One major drawback of this approach is the “blackout” period, a term used to describe the time when the employees cannot access data. This blackout period lasts only a few days.   

But organizations plan their big bang data migrations over the weekend to mitigate the blackout period’s impact. However, proper training of employees is necessary before a one-time migration takes place. This ensures that the employees are well-acquainted with the new system so as to keep the organization from becoming paralyzed.   

There are two sub-approaches within the big bang approach. These are:  

  • Big Bang Data-centric Approach – This approach migrates all data to the new system in one go.   
  • Big Bang User-centric Approach – This is a rather complex approach to data migration. Instead of moving both data and users to the new system in one go, the user-centric approach moves all users to the new system at one point in time. Data is migrated at the very end when the users actually start using the new system.  

The key benefit of this approach is a reduced blackout period. However, it requires extra attention to detail to keep the data from being corrupted.   

Incremental/Phased Data Migration Approach  

Think of an organization with multiple departments, each utilizing a data set independently. Phased data migration strategies moves each department to the target system one at a time.  

The incremental data migration approach helps complex organizations switch from one PLM system to another. It proceeds at your choice of pace and does not take place in one go.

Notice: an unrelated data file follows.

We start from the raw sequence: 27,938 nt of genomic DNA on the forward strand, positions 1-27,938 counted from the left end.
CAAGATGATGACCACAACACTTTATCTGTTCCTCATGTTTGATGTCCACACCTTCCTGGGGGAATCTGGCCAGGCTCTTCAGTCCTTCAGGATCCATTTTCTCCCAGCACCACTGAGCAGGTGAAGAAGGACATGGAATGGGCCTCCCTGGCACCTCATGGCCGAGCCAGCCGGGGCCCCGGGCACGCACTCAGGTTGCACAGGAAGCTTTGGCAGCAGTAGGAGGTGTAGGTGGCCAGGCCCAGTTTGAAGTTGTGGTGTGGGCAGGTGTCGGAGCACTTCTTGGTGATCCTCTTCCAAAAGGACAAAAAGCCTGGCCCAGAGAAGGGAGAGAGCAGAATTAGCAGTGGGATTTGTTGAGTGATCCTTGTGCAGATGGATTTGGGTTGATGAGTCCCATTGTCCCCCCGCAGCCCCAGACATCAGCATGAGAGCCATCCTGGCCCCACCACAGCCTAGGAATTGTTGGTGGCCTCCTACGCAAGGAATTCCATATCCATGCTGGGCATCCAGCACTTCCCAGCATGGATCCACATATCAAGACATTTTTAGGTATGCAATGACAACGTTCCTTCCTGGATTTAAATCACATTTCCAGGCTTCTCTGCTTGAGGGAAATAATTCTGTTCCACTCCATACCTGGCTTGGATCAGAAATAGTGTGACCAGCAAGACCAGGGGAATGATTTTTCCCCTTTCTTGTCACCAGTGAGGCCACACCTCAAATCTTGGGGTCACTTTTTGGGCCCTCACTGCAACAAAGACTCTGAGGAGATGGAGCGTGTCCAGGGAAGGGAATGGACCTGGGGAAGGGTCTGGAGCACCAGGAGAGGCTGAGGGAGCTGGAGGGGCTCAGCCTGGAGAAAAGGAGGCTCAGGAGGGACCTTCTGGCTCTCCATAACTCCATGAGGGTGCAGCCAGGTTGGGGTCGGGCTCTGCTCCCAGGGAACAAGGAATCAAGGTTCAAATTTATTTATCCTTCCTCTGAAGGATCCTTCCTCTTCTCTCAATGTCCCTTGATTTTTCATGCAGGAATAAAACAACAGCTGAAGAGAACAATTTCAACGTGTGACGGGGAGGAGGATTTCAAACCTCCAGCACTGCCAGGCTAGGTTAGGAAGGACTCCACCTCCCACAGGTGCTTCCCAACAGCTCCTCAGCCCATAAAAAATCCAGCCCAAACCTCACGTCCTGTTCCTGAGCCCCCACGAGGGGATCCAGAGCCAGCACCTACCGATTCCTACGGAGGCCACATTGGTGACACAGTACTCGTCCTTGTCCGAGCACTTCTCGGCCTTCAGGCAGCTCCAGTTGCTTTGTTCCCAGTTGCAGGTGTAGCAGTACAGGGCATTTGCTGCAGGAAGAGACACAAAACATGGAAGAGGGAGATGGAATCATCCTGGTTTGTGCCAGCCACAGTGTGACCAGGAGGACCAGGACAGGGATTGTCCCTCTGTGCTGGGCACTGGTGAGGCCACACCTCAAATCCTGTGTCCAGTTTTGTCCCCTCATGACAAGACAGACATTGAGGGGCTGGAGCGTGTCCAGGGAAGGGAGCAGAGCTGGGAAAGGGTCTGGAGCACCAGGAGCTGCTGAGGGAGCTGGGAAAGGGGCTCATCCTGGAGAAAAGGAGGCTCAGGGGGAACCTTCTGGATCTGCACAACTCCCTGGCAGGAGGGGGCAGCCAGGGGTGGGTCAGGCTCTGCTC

Users may continue using the old system until they finish an existing project. Or they can move to the target system to commence working on a new project. Data ownership is transferred, and information is synced from the old system to the new system.   

Reasons to employ the incremental data migration approach 

Some of the reasons why the incremental data migration approach will suit you better are:  

  • A large userbase and database on the legacy system that cannot be moved to the new system in one go.  
  • Multiple customer sites need to be migrated to the new system  
  • Each site can be migrated separately  

You must first determine how the source system data and users will be allocated to migration chunks if you wish to employ this data migration approach. Further, you need to ascertain the order in which the migration will be executed.